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Lending data show good market conditions across the UK


Published: 2 December 2014 | Author: Bernard Clarke

Our recently published data on lending activity in different nations and regions showed that markets are continuing to recover across the UK.

Figures for Scotland showed that in the second and third quarter of this year lending for house purchase was at its highest level since 2008, suggesting that the market has remained robust despite the introduction of new mortgage rules in April. A surge in first-time buyer activity has been one of the features of Scotland’s economic recovery.

Next April, the Scottish government will introduce a new land and buildings transaction tax, and this may affect activity both in the build-up to – and aftermath of – the change. The new tax will replace stamp duty in Scotland, and will be the first time we have seen different tax rates levied on residential property in different parts of the UK.

Meanwhile, lending for house purchase in Wales in the third quarter was the highest since 2007, suggesting that conditions were continuing to improve for borrowers wanting to get on the housing ladder.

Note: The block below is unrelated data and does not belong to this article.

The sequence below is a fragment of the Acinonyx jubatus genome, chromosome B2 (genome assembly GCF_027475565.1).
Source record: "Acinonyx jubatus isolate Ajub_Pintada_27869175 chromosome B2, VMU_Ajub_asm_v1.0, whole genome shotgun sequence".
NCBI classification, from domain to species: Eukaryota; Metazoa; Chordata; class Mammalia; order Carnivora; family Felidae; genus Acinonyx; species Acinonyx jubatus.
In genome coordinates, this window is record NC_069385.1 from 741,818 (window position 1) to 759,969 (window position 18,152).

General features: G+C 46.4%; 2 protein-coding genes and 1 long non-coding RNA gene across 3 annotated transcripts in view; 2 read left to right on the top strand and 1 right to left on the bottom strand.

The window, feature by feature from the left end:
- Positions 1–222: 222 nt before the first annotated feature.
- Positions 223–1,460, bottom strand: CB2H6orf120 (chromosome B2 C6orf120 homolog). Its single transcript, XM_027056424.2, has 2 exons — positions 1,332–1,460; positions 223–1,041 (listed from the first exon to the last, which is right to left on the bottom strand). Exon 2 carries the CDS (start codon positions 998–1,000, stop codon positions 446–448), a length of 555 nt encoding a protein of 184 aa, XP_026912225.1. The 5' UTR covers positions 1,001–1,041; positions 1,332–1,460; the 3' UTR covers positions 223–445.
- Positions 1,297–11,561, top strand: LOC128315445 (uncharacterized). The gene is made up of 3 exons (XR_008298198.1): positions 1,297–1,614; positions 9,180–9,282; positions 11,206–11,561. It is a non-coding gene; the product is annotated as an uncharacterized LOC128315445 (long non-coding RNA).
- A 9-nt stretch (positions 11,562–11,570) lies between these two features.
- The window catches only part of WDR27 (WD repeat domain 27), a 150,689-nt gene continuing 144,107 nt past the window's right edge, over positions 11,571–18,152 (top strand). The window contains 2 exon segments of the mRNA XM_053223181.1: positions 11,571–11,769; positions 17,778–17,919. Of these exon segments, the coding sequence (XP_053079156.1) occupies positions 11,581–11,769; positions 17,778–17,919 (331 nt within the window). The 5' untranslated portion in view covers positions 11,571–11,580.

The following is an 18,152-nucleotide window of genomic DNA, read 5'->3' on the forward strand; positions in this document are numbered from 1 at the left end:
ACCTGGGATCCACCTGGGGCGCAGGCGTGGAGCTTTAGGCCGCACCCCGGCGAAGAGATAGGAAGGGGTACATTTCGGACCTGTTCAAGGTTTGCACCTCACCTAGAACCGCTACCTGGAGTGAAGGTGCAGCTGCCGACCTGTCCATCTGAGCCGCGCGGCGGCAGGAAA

There was a slight decline in remortgaging in Wales, but that was consistent with the rest of the UK. Housing affordability is better in Wales than in the UK overall and, with expectations of higher interest rates receding, conditions for borrowers should remain encouraging as we go into next year.

Year-on-year growth in lending for house purchase was stronger in Northern Ireland than in the rest of the UK. First-time buyers have been driving the market, but increased borrowing by movers suggests that it is becoming easier for all to transact. As the economy recovers, affordability remains good with both house prices and the amount people borrow relative to their incomes lower than the UK average.

The market in London has been more buoyant than the rest of the UK, and lending in the capital is at its highest level for seven years. Despite concerns over the strong growth in house prices, lending activity is being driven by both first-time buyers and movers, suggesting that borrowers can still find homes that they can afford.